R. 87. After October 2009, Plaintiff did not seek further
employment. R. 276. His income in 2009 was $479.
Plaintiffs Medical History
1999, after an accident at work, Plaintiff developed chronic
pain in his left shoulder. R. 428. In 2003, an ex-partner
poisoned Plaintiff with antifreeze. Plaintiff spent one month
in a coma. He suffered renal failure, and after waking from
the coma, he was on dialysis for about one year. R. 68-69. In
2014, more than a decade later, Plaintiff described his
kidneys as "barely functioning." R. 53. After the
coma, he had to "[re]learn to walk and talk and
everything." Plaintiffs chronic pain worsened
"after the coma." R. 73. He stated that he had
"never been the same since." R. 336. Plaintiff also
experienced cognitive difficulties following the coma,
explaining: "After the coma I have a really bad
memory." R. 70. He stated that he could not "think
straight" since the coma. R. 285.
2003, Plaintiff has sought treatment from many doctors. On
October 21, 2004, Dr. Cheng-Ti Judy Dai, M.D. ("Dr.
Dai") diagnosed Plaintiff with neck pain, degenerative
disc disease of the cervical spine, and cervical
radiculopathy. Dr. Dai performed epidural steroid
injections on Plaintiff. R. 454-55. In 2005, Plaintiff was
diagnosed with HIV. He clarified that he had contracted HIV
from "a different partner" and his diagnosis was
"unrelated to the poisoning." R. 81.
March 25, 2007, after catching his neck and shoulder in the
door jamb of his car, Plaintiff first sought medical
treatment from Dr. Everton A. Edmundson, M.D. ("Dr.
Edmundson"). He described his pain, in his "wrist,
leg, ankles, [and] back, " as "depressing" and
"miserable." R. 453. The following day, on March
26, 2007, Plaintiff again told Dr. Edmundson that he was
experiencing pain in his shoulder, low back, wrist, left leg,
and both ankles. While his pain began following a work
accident in 1999, Plaintiff explained, it "became worse
gradually" and was now "constant, stabbing, [and]
throbbing." Plaintiffs pain was "aggravated by
movement, " although it was alleviated by "massage
and showering." R. 428. Dr. Edmundson diagnosed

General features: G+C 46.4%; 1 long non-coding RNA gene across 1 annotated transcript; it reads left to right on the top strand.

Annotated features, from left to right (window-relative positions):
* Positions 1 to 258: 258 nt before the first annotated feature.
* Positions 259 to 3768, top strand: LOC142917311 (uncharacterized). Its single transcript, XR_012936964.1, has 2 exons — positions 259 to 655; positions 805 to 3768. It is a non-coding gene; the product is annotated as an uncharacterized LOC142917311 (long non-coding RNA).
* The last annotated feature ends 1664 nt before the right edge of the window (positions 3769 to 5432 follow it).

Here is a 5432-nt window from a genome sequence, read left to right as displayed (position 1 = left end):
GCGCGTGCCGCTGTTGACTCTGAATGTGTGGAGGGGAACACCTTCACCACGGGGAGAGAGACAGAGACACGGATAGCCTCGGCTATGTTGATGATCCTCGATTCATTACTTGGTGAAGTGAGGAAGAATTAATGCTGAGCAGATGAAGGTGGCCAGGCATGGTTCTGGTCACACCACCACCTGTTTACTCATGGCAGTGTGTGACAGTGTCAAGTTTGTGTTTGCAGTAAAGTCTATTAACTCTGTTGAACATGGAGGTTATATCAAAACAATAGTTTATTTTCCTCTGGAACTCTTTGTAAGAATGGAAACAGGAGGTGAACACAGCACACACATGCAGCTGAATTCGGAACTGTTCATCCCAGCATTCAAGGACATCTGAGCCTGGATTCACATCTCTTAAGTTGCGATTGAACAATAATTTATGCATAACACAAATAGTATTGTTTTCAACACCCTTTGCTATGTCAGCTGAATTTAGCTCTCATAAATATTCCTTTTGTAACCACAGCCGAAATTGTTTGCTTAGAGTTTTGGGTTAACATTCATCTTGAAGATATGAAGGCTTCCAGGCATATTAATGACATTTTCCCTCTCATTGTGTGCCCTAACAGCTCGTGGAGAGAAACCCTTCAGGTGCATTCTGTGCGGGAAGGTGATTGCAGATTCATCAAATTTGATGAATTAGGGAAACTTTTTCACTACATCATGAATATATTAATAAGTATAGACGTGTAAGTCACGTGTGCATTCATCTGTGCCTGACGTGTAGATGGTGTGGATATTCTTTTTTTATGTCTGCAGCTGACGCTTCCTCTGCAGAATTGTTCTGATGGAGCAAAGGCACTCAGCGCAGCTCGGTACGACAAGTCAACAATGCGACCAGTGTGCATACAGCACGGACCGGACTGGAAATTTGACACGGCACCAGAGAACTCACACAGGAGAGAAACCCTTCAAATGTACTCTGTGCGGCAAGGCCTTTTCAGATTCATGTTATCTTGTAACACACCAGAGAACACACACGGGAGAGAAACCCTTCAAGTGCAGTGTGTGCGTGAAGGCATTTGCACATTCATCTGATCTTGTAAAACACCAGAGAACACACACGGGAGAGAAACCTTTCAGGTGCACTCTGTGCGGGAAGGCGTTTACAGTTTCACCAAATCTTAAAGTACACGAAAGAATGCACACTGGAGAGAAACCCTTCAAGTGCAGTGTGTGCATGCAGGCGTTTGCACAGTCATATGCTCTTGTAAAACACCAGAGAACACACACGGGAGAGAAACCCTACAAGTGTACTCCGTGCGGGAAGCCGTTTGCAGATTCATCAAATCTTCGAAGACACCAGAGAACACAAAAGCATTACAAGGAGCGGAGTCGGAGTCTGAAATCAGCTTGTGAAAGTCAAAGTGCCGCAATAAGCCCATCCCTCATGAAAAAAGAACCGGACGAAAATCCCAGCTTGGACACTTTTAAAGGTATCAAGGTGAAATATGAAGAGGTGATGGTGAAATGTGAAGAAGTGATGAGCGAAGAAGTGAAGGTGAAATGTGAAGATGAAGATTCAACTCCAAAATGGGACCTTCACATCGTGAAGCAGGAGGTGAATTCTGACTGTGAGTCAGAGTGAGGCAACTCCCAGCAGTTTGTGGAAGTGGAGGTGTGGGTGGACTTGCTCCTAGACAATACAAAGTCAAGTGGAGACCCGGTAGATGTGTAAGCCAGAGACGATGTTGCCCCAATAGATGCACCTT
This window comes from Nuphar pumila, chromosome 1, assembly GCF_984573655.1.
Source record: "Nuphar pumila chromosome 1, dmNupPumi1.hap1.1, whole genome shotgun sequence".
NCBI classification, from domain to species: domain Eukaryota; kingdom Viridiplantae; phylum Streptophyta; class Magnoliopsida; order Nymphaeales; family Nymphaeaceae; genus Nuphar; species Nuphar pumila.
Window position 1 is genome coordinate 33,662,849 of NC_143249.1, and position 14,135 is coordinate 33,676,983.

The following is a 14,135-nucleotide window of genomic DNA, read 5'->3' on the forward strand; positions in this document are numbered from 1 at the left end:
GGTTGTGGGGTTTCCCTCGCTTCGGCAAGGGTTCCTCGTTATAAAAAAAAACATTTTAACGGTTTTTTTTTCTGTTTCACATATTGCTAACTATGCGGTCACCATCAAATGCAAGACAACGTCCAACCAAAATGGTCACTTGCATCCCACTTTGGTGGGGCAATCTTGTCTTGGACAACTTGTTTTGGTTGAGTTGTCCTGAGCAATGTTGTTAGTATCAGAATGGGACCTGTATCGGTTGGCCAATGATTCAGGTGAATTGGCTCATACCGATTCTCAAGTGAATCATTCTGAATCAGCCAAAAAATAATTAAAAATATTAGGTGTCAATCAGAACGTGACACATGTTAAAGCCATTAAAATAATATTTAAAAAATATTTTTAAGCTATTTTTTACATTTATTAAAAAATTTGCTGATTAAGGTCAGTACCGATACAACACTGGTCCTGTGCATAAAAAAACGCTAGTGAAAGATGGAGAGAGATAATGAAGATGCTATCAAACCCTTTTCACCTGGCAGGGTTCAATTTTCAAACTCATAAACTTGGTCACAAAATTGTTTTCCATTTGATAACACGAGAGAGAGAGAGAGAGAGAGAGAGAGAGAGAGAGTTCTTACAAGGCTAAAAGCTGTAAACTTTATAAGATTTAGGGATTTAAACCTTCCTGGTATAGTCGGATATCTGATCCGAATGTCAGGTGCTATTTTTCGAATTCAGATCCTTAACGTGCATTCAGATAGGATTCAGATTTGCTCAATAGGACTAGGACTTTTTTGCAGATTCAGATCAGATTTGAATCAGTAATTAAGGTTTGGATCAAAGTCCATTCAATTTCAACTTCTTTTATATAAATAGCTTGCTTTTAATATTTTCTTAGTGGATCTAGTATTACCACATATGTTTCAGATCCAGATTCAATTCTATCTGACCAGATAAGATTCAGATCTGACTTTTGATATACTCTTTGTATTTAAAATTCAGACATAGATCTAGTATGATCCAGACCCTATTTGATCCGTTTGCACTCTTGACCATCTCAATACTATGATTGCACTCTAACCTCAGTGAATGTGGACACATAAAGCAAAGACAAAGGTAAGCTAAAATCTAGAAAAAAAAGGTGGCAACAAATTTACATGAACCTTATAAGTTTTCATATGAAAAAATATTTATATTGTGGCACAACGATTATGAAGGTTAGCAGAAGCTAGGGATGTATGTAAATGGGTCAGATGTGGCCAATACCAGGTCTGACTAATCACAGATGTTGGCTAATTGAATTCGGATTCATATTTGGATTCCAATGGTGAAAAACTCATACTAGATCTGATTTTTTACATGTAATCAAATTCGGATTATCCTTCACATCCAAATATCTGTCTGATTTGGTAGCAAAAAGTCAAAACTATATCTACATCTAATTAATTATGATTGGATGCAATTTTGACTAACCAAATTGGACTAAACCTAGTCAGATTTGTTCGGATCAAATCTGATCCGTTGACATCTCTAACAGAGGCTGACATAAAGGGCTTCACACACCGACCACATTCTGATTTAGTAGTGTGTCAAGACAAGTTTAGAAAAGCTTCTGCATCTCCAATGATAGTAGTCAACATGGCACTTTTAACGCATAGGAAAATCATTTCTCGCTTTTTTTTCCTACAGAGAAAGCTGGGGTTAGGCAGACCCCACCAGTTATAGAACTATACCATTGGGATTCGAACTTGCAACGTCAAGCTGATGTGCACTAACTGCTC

Plaintiff with fibromyalgia. R. 432. During a follow up visit
on April 24, 2007, Plaintiff told Dr. Edmundson that he
"ache[d] all over, " especially in his wrists and
shoulder. R. 466. Dr. Edmundson prescribed Neurontin, an
anticonvulsant used to treat nerve pain, and Norco, a
narcotic pain reliever. R. 467. On July 16, 2007, Dr.
Edmundson additionally diagnosed Plaintiff with cervical
radiculopathy and prescribed Valtrex, an antiviral drug. R.
465. On October 3, 2007, Plaintiff told Dr. Edmundson that he
still "[hurt] all over." R. 462. Dr. Edmundson then
prescribed Lyrica, an anticonvulsant used to treat nerve
pain. R. 463. On February 12, 2008, Plaintiff sought further
treatment from Dr. Edmundson. Plaintiff reported that he
could not "get relief from his pain. Dr. Edmundson, who
noted that Plaintiff appeared to have an "opiate
dependence, " instructed Plaintiff to continue taking
Neurontin. He additionally prescribed Tofranil, an
antidepressant. R. 461.
August 30, 2008, Plaintiff fell and fractured his wrist. He
sought treatment from Dr. Edmundson for this injury on
September 3, 2008. Dr. Edmundson noted that Plaintiff had
also sustained contusions to his chest and ribs. R. 458-59.
During a follow up visit on December 31, 2008, Dr. Edmundson
reported that Plaintiffs wrist had collapsed, leading to
"a wrist deformity and significant pain." R. 456.
2009 and 2011, Dr. Edmundson continued to treat Plaintiff. On
May 4, 2009, Dr. Edmundson diagnosed Plaintiff with restless
legs syndrome. R. 447. On May 11, 2010, Dr. Edmundson
referred Plaintiff to Dr. Stephen B. Chiang, M.D. ("Dr.
Chiang"), citing an "unspecified polyarthropathy or
polyarthritis involving multiple sites." R.
After conducting a bone scan, Dr. Chiang confirmed that
Plaintiff had "mild degenerative uptake ... in the
shoulders, spine, and knees." R. 403. Dr. Edmundson
prescribed a variety of medications to treat Plaintiffs
chronic pain. On September 28, 2010, for example, when Dr.
Edmundson treated Plaintiff for fibromyalgia and restless
legs syndrome, Plaintiff was taking Norco, Ibuprofen (a
nonsteroidal anti-inflammatory drug), Trazadone (a sedative
and tetracyclic antidepressant), Soma (a muscle relaxant),
Tramadol (a narcotic pain reliever), and Neurontin. R. 398,
435. On March 22, 2011, Dr. Edmundson noted that Plaintiff
was additionally suffering from myalgia and peripheral
neuropathy due to "anti-freeze poisoning, which also
caused renal failure." R. 468.
26, 2011, Plaintiff was in a motor vehicle accident. He
visited the emergency room at Methodist West Houston Hospital
several weeks later. There, Dr. Darnell Pettway, M.D.
("Dr. Pettway") diagnosed Plaintiff with "back
and neck pain." Dr. Pettway prescribed Toradol and
Mobic, both nonsteroidal anti-inflammatory drugs. R. 479,
584-85. During a follow up visit with Dr. Edmundson on July
18, 2011, Plaintiff presented with "polyarthritis,
whiplash injury, headache, and lower back pain." He told
Dr. Edmundson that his chronic pain had worsened since his
recent accident. R. 471. Dr. Edmundson instructed Plaintiff
to continue his "current analgesic program, "
referring to the medications Dr. Pettway prescribed. R. 479.
July 2011, Plaintiff no longer sought treatment from Dr.
Edmundson because, even though the trigger point injections
helped his pain, he could not afford it once he lost his